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Why you need an Investment Policy Statement (IPS). Sample IPS attached.

Why you need an Investment Policy Statement (IPS). Sample IPS attached.

September 14, 2020

The Investment Policy Statement is one of the most important financial documents you should have in my opinion. I've written about it many times on previous iterations of my website. This go around, I will simplify it to make it easier to understand it's importance. If you have worked with me in the past then you know that I stress the importance of this document. I have attached a sample IPS from one of the firms I use to create client portfolios. They were formally known as Loring Ward, so you sill see that name referenced in the sample IPS. They have recently changed their name and are now known as Buckingham Strategic Partners.

The Investment Policy Statement

The investment policy statement (IPS) is an essential document for many reasons. The IPS serves as an investment guidebook, not only for the investment advisor, but also for the investor and the custodian, (the company that physically holds your investment assets). Having all parties on the same page, working together toward supporting the mission of the of the portfolio and your goals, helps ensure greater success. A properly written IPS also helps fulfill the fiduciary duty by stating in writing a prudent process for managing assets.


A comprehensive IPS does not need to be complicated and lengthy, but it should include the following sections:

1.      Your Portfolio Objectives

This section will include what your goals, income requirements, liquidity requirements and time horizon are. Stated in writing, the investment criteria will be tailored with those objectives in mind.

2.      Your Tolerance for Risk

This section clearly illustrates the amount of risk you are willing to take as an investor. Your comfort level with investment risk influences how your portfolio will be invested. This particular section is one I refer my clients back to when markets are very volatile. They may have a portfolio that is down 10% but may not remember they were willing to accept a 20% loss when we originally set up the portfolio. It's a good reminder to help clients not make emotional investment decisions.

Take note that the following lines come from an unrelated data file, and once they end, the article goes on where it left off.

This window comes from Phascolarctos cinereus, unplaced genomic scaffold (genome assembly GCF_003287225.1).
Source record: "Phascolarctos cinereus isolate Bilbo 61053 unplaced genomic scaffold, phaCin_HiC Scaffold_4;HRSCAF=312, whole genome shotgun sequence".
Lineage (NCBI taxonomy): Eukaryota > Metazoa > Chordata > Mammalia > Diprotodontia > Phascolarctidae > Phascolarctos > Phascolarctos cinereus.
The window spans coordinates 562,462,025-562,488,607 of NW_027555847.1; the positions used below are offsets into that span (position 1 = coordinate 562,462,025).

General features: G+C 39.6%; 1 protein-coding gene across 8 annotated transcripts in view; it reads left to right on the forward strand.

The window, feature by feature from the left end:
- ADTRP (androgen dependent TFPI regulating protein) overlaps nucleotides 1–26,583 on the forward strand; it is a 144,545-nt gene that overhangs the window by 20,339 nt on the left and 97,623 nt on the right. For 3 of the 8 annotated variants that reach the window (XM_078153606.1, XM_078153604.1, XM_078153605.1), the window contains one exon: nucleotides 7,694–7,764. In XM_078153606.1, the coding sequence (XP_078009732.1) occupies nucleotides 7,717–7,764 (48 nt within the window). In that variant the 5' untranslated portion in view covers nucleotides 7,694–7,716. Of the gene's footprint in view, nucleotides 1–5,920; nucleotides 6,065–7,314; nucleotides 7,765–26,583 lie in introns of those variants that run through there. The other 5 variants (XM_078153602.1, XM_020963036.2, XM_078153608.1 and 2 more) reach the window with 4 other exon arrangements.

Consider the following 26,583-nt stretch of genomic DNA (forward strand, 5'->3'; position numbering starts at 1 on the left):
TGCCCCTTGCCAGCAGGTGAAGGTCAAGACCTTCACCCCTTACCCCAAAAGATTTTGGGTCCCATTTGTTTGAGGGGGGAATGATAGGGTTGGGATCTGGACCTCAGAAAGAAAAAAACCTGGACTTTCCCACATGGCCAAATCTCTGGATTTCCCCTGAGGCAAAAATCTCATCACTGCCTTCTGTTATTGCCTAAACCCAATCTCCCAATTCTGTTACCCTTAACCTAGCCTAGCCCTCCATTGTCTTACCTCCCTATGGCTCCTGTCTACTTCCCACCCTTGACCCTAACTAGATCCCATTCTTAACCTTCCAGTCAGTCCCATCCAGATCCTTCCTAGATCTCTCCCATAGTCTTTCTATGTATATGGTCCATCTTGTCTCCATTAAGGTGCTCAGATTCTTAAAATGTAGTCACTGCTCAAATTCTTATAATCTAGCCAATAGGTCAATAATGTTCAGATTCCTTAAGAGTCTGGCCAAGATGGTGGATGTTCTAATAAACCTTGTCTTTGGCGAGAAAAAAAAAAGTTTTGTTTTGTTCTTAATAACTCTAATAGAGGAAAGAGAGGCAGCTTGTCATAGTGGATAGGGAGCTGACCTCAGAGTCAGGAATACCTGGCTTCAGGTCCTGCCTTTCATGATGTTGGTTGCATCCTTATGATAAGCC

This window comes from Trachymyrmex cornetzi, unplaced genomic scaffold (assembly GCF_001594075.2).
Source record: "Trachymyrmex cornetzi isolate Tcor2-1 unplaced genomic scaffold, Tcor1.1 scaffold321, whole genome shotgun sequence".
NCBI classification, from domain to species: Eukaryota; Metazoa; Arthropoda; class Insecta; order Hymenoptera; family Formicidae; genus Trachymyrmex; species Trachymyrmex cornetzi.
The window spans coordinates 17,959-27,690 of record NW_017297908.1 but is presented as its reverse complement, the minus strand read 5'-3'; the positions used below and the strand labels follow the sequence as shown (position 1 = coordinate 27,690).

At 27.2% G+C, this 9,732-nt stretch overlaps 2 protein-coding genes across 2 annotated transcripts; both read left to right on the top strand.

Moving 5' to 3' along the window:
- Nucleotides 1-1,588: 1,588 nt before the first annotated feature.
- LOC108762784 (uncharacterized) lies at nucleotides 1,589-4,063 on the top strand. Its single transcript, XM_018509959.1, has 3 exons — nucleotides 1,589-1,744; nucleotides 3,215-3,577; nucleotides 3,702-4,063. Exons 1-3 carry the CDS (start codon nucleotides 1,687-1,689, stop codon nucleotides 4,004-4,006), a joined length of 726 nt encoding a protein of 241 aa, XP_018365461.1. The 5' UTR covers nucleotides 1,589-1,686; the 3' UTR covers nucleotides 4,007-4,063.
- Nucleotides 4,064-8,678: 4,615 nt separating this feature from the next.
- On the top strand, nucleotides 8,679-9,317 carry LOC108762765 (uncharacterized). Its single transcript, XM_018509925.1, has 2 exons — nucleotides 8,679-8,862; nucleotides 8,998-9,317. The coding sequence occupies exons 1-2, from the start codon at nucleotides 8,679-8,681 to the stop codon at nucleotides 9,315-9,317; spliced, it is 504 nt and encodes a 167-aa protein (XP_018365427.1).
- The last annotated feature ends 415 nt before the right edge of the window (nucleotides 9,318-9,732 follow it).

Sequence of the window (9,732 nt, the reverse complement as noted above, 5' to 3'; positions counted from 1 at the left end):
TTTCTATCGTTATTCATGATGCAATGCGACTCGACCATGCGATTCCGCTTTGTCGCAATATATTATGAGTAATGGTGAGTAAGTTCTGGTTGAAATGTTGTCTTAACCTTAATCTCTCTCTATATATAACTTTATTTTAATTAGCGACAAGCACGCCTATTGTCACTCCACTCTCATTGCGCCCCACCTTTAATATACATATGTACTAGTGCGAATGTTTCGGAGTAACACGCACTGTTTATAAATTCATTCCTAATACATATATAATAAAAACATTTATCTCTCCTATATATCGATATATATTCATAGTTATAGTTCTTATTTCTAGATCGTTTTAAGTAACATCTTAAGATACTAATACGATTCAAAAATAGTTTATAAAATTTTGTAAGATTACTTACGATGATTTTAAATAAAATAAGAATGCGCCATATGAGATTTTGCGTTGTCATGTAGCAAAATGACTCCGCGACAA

3.      Asset Class Allocation

This is your recommended portfolio and illustrates the different asset classes we will using in the portfolio. In other words, this is the portfolio that has been created to satisfy points 1 and 2 above. 

4.      Your Recommended Investment Strategy

This section will show you the historical returns of the recommended portfolio along with the average annual return over a certain period. It will also show the downside potential, (the biggest losses it has suffered) and the upside potential (the best gains the portfolio has had).

5.      Roles and Responsibilities

Perhaps the most important section of the IPS is who is responsible for what. In writing, you will see the roles and responsibilities of not only the advisor and the custodian, but guess who else? You. Yes, that's right, you as the investor also have a role to play in achieving your objectives. This helps ensure that we keep an open line of communication.

6.      Portfolio Maintenance, Oversight and Signatures of Acceptance 

This section includes reporting, (statements and tax documents), along with rebalancing and communication information. Lastly, once you agree with all of the written information above, you will then be asked to sign and date the document. As I stated earlier, this is a document we will refer back to often. Having it signed and dated is very important. 

7.      Disclosures and Appendixes

This section explains general investing and how markets work. 

If you don't have an Investment Policy Statement, you should ask your advisor for one. 
Click here for the sample IPS pdf.